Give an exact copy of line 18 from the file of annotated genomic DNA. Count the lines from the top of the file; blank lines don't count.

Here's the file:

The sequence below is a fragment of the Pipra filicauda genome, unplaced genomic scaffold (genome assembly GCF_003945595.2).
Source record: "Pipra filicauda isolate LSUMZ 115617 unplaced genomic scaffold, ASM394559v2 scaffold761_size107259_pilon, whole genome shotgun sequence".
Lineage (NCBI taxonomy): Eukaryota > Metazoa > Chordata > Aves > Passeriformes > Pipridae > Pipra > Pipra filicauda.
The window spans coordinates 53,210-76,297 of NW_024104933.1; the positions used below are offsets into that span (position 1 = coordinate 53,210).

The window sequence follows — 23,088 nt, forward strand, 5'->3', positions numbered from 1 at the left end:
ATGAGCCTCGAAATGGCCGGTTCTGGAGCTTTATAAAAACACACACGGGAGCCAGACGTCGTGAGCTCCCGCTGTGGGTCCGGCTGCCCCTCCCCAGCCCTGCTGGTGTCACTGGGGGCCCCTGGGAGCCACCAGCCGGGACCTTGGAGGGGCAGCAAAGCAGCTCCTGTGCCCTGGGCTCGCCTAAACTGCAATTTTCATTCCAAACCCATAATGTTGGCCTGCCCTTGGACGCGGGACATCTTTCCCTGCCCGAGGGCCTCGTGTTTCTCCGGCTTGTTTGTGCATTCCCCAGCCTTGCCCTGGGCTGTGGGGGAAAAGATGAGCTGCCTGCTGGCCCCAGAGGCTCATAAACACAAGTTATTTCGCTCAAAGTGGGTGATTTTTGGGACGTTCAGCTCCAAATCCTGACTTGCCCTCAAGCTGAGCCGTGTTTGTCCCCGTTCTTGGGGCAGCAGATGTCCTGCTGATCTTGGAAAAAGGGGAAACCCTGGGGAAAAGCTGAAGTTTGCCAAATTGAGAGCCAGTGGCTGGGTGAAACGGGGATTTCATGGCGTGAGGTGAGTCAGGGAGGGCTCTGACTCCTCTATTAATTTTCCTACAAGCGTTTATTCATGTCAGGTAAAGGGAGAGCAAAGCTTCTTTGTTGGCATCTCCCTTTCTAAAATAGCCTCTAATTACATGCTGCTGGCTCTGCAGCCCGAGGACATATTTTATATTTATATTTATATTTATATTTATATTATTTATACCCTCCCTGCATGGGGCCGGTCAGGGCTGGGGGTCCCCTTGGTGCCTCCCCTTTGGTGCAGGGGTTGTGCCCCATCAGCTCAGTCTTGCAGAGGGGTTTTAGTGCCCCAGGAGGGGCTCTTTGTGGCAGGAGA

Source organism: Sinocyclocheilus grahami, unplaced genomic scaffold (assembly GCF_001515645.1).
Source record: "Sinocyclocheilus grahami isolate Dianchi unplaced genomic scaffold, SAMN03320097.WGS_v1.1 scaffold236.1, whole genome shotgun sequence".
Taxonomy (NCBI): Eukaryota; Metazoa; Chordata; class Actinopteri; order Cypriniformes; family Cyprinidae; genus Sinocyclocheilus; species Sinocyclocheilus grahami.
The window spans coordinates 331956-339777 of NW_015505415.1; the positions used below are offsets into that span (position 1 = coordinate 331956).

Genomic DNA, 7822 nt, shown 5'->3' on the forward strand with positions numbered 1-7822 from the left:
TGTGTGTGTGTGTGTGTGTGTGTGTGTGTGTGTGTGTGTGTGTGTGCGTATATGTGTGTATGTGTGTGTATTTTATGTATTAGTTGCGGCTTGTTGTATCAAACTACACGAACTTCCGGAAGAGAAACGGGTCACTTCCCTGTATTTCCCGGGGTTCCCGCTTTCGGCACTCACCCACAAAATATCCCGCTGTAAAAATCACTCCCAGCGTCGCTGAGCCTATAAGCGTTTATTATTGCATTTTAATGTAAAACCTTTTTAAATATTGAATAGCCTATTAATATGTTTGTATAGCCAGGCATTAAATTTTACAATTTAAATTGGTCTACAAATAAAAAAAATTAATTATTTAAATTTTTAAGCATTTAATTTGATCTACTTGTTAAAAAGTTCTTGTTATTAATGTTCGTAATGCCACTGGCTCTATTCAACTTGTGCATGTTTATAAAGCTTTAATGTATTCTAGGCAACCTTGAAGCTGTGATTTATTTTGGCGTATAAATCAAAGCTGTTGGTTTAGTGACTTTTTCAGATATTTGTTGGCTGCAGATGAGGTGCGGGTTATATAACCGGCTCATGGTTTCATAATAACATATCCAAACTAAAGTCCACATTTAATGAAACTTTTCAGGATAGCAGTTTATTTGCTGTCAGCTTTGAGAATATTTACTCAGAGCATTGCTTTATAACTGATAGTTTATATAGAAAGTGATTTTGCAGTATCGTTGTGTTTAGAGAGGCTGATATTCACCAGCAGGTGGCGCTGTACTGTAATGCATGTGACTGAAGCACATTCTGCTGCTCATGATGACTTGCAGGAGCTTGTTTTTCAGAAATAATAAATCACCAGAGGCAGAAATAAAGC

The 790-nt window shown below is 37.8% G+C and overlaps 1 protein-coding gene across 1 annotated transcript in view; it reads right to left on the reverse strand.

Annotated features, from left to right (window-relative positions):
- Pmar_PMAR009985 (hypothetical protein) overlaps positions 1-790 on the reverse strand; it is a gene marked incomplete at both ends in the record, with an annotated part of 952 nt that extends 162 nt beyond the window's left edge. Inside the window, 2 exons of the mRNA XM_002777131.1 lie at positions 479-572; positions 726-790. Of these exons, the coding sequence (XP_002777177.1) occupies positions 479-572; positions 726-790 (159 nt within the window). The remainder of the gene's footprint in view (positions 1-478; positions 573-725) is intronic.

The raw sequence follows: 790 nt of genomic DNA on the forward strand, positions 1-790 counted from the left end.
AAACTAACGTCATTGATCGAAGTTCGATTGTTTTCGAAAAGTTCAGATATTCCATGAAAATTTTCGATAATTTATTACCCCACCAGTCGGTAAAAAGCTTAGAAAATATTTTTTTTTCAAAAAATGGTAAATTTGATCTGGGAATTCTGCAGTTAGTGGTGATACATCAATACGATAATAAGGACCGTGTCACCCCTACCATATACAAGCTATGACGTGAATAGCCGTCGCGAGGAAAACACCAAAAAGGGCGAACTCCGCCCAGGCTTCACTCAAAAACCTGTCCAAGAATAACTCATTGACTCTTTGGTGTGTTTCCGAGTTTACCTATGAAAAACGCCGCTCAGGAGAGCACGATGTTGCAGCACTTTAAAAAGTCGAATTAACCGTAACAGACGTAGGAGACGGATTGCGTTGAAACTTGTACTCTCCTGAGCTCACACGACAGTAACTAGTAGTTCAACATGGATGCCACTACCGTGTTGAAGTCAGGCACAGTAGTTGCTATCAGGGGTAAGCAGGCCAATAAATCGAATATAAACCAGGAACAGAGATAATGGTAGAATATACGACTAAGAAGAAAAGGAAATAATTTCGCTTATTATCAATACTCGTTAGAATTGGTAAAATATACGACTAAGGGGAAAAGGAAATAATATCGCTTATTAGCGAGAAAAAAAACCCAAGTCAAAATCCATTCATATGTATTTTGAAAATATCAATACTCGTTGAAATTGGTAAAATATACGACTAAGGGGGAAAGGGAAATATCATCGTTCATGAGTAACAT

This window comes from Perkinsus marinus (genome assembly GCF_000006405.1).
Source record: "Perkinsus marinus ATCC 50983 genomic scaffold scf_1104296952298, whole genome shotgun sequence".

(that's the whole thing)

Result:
This window comes from Perkinsus marinus (genome assembly GCF_000006405.1).